- Provide an efficient way to search for any part of a functions name, in both languages selected
- Shows a scrollable and categorized list of US functions and the corresponding localized functions
- Enables the users to give feedback to Microsoft on the quality of the translations of the functions, good and bad
- Enables us to support users that are struggling with finding the wanted function in a localized language
- Supports Excel 2013 and 2016 for Desktop, Excel Online, and the latest version of Excel for Mac and iPad
Creating an integrated solution
Over the last 20 months we have pursued this solution. The Functions Translator team consists of Martin Ørsted (myself), and Vadym Khondar. I have a background in localization and have experienced the problems first-hand. Vadym is a software developer working on the Office store. We joined forces in the summer of 2016 during the global Hackathon to solve this problem.
It was during the Hackathon that I connected with Vadym and we took this idea, forming the Functions Translator team.
It was a great chance for us to work on something that we were passionate about and it was outside our normal work scope. At Microsoft we have hackathons on a regular basis, and everybody can take part. You do not have to be a developer but can instead join to raise interest in an idea or take part in other ways. It’s about creating solutions to problems that you may not be able to address in your normal workday. It’s also fun to do something else occasionally and collaborate with different people.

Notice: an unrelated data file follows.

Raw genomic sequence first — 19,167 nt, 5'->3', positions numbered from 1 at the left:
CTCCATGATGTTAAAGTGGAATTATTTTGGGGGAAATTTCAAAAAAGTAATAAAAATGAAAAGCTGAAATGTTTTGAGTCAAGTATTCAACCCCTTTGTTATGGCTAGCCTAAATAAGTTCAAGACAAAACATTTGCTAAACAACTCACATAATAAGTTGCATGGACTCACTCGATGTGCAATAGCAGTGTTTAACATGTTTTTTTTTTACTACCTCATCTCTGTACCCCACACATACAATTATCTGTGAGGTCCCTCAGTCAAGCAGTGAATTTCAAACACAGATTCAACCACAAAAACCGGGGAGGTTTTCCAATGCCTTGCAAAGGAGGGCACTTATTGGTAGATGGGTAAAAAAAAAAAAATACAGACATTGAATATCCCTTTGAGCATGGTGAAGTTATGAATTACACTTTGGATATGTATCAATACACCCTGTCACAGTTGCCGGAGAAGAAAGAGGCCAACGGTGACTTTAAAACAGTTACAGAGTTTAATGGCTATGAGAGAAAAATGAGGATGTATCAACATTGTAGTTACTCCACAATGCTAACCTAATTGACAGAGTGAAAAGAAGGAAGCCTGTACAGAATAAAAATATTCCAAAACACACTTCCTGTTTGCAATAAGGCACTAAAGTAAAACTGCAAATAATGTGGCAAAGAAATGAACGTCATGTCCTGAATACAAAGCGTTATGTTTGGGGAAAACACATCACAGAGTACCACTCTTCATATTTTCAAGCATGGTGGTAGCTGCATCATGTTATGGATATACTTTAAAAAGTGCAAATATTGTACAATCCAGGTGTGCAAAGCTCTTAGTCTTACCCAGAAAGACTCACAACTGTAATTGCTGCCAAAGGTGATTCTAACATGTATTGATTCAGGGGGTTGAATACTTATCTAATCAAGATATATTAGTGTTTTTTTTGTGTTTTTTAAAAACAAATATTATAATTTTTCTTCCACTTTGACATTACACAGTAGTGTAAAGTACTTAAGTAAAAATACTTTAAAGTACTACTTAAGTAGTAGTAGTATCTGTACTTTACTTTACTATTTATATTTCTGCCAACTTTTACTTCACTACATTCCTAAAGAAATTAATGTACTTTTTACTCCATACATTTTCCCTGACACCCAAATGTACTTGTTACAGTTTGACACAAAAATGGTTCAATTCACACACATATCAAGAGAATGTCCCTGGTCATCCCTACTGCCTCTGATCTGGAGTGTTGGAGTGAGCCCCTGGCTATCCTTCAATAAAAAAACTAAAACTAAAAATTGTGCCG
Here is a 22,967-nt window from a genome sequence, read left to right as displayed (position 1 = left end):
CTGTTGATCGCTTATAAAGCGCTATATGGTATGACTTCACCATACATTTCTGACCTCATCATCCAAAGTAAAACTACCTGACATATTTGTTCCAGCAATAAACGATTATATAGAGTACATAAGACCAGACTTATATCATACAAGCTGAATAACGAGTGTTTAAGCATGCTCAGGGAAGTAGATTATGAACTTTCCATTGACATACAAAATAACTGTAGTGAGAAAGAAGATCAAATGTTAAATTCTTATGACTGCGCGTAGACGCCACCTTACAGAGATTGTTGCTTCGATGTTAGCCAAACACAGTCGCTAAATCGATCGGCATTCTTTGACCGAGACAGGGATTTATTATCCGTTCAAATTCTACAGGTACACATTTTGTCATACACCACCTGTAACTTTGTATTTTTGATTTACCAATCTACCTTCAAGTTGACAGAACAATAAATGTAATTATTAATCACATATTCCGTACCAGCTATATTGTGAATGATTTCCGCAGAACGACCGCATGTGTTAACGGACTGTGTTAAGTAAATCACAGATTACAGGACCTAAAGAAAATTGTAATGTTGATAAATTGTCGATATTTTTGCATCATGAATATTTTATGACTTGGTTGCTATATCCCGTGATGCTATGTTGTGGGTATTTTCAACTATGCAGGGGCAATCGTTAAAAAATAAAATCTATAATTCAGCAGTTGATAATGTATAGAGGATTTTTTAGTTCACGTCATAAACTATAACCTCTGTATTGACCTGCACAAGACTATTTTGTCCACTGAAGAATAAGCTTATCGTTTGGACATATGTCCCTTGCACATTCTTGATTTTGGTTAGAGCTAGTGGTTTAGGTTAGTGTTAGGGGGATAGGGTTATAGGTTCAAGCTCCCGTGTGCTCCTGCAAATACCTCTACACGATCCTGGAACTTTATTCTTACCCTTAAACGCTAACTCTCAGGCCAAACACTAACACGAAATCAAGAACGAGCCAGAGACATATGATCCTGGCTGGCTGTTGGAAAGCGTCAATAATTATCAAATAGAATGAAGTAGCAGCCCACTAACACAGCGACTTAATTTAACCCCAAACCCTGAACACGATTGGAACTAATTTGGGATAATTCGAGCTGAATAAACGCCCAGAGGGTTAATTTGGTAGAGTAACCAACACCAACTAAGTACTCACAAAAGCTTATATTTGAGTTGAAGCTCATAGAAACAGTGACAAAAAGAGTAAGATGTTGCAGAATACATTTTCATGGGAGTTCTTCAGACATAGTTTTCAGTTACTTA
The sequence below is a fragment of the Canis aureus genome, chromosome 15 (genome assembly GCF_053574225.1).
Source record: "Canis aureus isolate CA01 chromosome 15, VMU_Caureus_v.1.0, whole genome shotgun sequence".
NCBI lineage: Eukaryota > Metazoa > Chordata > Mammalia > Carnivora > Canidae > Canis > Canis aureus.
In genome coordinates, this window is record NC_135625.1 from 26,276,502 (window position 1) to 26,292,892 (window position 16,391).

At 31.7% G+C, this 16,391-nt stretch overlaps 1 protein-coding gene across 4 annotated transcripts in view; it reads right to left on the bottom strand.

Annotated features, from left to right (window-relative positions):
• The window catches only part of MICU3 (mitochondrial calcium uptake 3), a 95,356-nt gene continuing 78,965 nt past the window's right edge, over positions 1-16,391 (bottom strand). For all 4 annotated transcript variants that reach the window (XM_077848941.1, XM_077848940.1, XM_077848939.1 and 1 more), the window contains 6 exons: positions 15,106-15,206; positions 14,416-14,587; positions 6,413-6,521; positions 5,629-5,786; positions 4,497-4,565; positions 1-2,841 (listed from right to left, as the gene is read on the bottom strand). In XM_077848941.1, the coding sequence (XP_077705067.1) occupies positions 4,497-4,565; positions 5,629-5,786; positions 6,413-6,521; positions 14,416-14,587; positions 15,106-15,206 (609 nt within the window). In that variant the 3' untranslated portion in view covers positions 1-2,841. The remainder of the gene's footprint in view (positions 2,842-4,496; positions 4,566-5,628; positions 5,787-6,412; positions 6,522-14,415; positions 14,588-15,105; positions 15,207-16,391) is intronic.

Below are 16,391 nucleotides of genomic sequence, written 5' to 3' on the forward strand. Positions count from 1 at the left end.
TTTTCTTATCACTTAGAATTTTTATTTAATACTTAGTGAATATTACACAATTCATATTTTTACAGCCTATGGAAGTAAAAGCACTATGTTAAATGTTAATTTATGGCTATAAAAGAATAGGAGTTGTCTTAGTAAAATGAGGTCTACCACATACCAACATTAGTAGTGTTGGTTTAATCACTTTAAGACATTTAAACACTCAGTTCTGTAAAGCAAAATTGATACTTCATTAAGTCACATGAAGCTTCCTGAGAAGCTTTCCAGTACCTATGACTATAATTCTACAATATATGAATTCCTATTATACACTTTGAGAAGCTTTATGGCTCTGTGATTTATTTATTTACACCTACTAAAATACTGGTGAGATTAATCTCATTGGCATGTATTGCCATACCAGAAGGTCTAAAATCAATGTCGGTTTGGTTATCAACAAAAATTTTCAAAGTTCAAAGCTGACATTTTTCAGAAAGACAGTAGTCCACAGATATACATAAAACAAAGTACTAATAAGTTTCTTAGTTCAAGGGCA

The outcome of the Hackathon proved that it was possible to create a Microsoft Excel add-in that could solve the pain points users were encountering. This was exciting because the solutions available so far were limited in reach and were not in any way integrated with Excel. We set out to create a full solution as an Excel add-in that would cover all Excel functions for all localized languages.
As we progressed we realized that the technology we had chosen for our solution would also work for Mac and iPad, not to mention Excel Online and Excel 2013.We expanded the project to cover Excel Online, Excel 2013 and Excel 2016 for Desktop, and the latest versions of Excel for Mac and iPad.
We realized there were some differences in Functions between the versions and platforms. We therefore created dictionaries for every platform and version to ensure the returned function names were correct in all situations.
Moving to Formulas and meeting the core team
Translating the functions was a fairly quick solution. But we were ambitious; we wanted to translate the formulas as well. We figured that since we had all the function names for all languages sitting in dictionaries this should be easy. We were wrong! As we worked on this we realized that Excel formulas can be very complex. One issue we ran into was parsing and potential conversion of delimiters. For US English, the delimiter between fields is a comma, but for example in Danish it is a semicolon. Since somebody can use Danish Excel with US regional settings, the solution got a bit complicated.